During our work with the Master’s thesis we came to realize that we had found the best job ever. We wanted to keep developing companies through the use of design methods. We wanted to keep helping companies to become more innovative, and more human centered, and we wanted to make sure companies offer their clients the best service experience possible.
And that’s what we decided to do. Our firm Prototyp Business Design will offer services in Business Design. We design innovative business models, innovation processes and service offers. We also offer training and support in innovation and creativity. All of this we do with a firm focus on the user, who can be an employee just as well as a client or any other fellow human being.
We hope you will keep following our work and thoughts on Business Design and Innovation through the blog that will soon be up on the new web-site and through Twitter. We’ve appreciated all your input very much, and would love to keep receiving it!
See you at the new web-site, www.prototyp-businessdesign.com
With this post we want to thank all followers of the blog for support and interesting input during this semester! We are now taking a couple of weeks of well needed vacation, and will be back in a while with new exciting ventures!
We now officially both hold a Master degree of Business and Design, and will take our vacation to get some perspective on what we have been doing and what we want to do. In the meantime we would be very happy receive your input on what we should do this autumn! Do you know about an interesting project that would benefit from our input? Do you want to work with us? Do you have an idea that you want someone to follow up? Post your input here on the blog, or e-mail it to us. All suggestions welcome!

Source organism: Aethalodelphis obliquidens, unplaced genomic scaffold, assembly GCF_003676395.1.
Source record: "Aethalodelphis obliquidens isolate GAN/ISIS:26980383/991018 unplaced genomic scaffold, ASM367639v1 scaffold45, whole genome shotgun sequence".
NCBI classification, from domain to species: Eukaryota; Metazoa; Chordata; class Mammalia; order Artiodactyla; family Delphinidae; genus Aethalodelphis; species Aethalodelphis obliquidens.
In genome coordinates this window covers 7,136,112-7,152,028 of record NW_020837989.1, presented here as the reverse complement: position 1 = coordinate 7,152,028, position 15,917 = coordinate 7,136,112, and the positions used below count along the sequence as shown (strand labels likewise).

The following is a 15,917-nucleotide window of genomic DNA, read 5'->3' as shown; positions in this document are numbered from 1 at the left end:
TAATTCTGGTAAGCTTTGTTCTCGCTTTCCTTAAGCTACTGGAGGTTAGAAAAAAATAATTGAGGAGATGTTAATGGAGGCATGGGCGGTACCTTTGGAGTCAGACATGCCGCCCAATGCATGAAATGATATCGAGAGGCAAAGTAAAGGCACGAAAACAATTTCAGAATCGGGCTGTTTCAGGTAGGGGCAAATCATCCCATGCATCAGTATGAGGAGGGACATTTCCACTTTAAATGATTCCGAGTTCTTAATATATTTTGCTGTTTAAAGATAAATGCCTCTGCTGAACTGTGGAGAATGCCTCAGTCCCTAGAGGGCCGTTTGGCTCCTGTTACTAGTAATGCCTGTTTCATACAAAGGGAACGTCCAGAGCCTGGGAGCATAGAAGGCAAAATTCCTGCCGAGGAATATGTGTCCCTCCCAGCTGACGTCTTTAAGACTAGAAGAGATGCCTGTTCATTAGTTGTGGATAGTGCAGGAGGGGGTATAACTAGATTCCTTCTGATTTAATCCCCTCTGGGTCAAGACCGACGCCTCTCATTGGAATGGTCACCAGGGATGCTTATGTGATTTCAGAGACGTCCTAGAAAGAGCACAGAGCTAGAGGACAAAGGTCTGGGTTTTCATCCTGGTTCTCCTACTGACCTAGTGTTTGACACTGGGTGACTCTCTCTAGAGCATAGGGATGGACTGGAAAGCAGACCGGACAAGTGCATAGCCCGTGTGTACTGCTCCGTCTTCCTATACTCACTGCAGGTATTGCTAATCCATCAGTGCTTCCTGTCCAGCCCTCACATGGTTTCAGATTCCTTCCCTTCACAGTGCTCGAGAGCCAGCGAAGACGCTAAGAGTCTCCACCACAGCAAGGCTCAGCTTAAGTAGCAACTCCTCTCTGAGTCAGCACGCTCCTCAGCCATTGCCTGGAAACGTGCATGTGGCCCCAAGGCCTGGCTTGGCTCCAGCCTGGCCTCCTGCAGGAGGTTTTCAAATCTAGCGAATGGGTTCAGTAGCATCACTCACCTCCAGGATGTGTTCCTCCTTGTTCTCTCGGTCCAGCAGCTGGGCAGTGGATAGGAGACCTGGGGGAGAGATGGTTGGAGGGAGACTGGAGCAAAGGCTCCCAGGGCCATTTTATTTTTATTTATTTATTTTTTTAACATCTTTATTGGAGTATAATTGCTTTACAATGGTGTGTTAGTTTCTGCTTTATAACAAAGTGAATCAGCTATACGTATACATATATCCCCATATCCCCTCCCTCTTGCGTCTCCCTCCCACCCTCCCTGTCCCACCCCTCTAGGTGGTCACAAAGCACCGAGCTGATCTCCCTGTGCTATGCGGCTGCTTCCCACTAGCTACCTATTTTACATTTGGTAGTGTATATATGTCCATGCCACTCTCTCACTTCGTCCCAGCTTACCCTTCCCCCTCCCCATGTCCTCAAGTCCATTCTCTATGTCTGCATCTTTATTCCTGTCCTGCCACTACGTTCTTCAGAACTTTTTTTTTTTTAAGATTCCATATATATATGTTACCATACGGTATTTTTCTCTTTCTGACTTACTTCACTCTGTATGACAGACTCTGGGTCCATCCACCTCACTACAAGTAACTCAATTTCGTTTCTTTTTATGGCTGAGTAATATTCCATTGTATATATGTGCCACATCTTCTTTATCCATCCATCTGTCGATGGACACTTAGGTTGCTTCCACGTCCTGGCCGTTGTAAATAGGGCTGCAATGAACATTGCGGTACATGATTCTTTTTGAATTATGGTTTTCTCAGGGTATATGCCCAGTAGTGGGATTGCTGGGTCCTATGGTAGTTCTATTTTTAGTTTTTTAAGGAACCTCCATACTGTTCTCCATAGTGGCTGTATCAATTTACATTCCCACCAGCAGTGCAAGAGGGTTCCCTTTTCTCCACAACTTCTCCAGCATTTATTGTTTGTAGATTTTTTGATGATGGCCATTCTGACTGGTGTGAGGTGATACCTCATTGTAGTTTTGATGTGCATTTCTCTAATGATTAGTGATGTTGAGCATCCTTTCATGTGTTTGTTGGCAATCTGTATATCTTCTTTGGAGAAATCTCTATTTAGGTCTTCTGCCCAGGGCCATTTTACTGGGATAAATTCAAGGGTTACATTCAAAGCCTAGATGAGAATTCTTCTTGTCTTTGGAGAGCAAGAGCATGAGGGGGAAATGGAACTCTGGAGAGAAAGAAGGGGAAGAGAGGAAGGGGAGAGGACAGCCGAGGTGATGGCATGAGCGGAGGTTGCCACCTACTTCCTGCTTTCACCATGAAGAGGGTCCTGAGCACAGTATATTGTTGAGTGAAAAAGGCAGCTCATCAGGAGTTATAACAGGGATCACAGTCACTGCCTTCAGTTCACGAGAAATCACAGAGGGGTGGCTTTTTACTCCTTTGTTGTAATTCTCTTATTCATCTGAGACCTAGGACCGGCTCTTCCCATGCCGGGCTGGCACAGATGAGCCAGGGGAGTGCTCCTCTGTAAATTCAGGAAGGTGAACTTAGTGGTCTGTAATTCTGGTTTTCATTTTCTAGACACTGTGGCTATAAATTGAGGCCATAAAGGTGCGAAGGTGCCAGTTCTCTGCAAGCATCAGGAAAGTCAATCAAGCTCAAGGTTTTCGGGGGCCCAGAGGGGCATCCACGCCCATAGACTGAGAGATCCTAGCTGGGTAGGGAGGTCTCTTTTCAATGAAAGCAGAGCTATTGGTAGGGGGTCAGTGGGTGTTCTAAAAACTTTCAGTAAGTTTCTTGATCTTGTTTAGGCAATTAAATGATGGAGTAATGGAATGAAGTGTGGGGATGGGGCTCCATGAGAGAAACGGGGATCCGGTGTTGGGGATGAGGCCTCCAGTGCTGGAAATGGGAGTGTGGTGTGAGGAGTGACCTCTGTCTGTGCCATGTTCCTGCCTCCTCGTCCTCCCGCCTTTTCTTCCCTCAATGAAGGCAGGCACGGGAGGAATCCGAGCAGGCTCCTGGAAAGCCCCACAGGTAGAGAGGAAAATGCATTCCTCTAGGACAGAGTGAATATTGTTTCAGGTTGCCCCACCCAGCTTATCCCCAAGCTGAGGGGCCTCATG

Thanks, and have a wonderful summer!
The time has come to try to sum up the work of the last four months. It is a bit of a challenge to manage that in one blog post, but we will give it a try. So what epiphanies, insights and lessons have we had during the project?
- Allow the Parallel Search for Task and Solution: The parallel search for task and solution is one of the main lessons that businesses can learn from design. Designers constantly question their task, rather than only the way to solve it, and by doing this reach the most interesting results. In many companies today the task is set in stone at the beginning of an activity, and is never questioned. This means that the outcome will always be what was expected from the beginning. (and by definition not very innovative) If instead companies were to allow and encourage questioning of the task throughout the activity, this would create the possibility for the person or group working with the task to realise in the middle of the activity that they have found a better task, and actually change it, so that the outcome of the activity is something that was not expected, since the knowledge needed to identify the possibility was created during the activity.